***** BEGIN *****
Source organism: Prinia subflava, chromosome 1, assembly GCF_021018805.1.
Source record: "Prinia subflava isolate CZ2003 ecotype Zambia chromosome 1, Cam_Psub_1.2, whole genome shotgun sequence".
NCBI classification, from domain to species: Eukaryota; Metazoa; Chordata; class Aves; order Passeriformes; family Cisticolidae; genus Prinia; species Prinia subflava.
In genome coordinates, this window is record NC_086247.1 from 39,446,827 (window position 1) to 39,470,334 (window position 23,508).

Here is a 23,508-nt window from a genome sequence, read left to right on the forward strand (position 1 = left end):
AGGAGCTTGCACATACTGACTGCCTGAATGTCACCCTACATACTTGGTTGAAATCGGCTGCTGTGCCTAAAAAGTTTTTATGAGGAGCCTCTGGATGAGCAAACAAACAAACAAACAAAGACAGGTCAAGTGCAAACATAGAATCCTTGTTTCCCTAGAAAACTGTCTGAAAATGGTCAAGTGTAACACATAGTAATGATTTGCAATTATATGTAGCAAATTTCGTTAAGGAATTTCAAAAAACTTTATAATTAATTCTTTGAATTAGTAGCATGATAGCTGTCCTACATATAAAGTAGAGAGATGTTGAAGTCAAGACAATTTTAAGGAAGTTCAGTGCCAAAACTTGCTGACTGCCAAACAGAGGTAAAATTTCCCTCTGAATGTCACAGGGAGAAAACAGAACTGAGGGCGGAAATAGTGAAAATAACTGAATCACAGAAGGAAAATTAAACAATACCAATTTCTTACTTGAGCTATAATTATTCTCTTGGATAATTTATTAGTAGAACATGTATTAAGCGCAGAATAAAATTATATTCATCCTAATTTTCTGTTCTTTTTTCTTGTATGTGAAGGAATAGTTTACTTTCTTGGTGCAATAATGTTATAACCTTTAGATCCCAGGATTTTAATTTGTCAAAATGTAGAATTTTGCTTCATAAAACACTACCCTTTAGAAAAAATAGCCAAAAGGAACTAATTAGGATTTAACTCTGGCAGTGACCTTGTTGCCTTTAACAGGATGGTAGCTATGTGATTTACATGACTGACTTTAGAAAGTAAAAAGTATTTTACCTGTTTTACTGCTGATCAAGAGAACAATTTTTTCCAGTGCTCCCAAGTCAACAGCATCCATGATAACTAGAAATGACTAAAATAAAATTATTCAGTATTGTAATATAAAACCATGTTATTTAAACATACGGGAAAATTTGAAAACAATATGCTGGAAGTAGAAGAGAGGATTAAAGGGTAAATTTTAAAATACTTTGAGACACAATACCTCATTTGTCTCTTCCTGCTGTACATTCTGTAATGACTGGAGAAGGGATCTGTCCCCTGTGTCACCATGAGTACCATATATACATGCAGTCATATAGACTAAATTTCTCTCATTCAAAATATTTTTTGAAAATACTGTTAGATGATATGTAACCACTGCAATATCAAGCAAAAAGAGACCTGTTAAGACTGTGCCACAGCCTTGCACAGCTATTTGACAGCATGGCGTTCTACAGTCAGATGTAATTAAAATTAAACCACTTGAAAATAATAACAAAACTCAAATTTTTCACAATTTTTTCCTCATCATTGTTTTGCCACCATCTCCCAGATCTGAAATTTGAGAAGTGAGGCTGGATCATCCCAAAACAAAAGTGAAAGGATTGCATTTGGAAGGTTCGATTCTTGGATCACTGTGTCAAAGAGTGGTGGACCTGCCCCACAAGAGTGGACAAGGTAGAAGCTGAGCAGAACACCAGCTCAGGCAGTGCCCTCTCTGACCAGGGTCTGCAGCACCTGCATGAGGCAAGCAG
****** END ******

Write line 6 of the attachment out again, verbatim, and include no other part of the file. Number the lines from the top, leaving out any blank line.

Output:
AGGAGCTTGCACATACTGACTGCCTGAATGTCACCCTACATACTTGGTTGAAATCGGCTGCTGTGCCTAAAAAGTTTTTATGAGGAGCCTCTGGATGAGCAAACAAACAAACAAACAAAGACAGGTCAAGTGCAAACATAGAATCCTTGTTTCCCTAGAAAACTGTCTGAAAATGGTCAAGTGTAACACATAGTAATGATTTGCAATTATATGTAGCAAATTTCGTTAAGGAATTTCAAAAAACTTTATAATTAATTCTTTGAATTAGTAGCATGATAGCTGTCCTACATATAAAGTAGAGAGATGTTGAAGTCAAGACAATTTTAAGGAAGTTCAGTGCCAAAACTTGCTGACTGCCAAACAGAGGTAAAATTTCCCTCTGAATGTCACAGGGAGAAAACAGAACTGAGGGCGGAAATAGTGAAAATAACTGAATCACAGAAGGAAAATTAAACAATACCAATTTCTTACTTGAGCTATAATTATTCTCTTGGATAATTTATTAGTAGAACATGTATTAAGCGCAGAATAAAATTATATTCATCCTAATTTTCTGTTCTTTTTTCTTGTATGTGAAGGAATAGTTTACTTTCTTGGTGCAATAATGTTATAACCTTTAGATCCCAGGATTTTAATTTGTCAAAATGTAGAATTTTGCTTCATAAAACACTACCCTTTAGAAAAAATAGCCAAAAGGAACTAATTAGGATTTAACTCTGGCAGTGACCTTGTTGCCTTTAACAGGATGGTAGCTATGTGATTTACATGACTGACTTTAGAAAGTAAAAAGTATTTTACCTGTTTTACTGCTGATCAAGAGAACAATTTTTTCCAGTGCTCCCAAGTCAACAGCATCCATGATAACTAGAAATGACTAAAATAAAATTATTCAGTATTGTAATATAAAACCATGTTATTTAAACATACGGGAAAATTTGAAAACAATATGCTGGAAGTAGAAGAGAGGATTAAAGGGTAAATTTTAAAATACTTTGAGACACAATACCTCATTTGTCTCTTCCTGCTGTACATTCTGTAATGACTGGAGAAGGGATCTGTCCCCTGTGTCACCATGAGTACCATATATACATGCAGTCATATAGACTAAATTTCTCTCATTCAAAATATTTTTTGAAAATACTGTTAGATGATATGTAACCACTGCAATATCAAGCAAAAAGAGACCTGTTAAGACTGTGCCACAGCCTTGCACAGCTATTTGACAGCATGGCGTTCTACAGTCAGATGTAATTAAAATTAAACCACTTGAAAATAATAACAAAACTCAAATTTTTCACAATTTTTTCCTCATCATTGTTTTGCCACCATCTCCCAGATCTGAAATTTGAGAAGTGAGGCTGGATCATCCCAAAACAAAAGTGAAAGGATTGCATTTGGAAGGTTCGATTCTTGGATCACTGTGTCAAAGAGTGGTGGACCTGCCCCACAAGAGTGGACAAGGTAGAAGCTGAGCAGAACACCAGCTCAGGCAGTGCCCTCTCTGACCAGGGTCTGCAGCACCTGCATGAGGCAAGCAG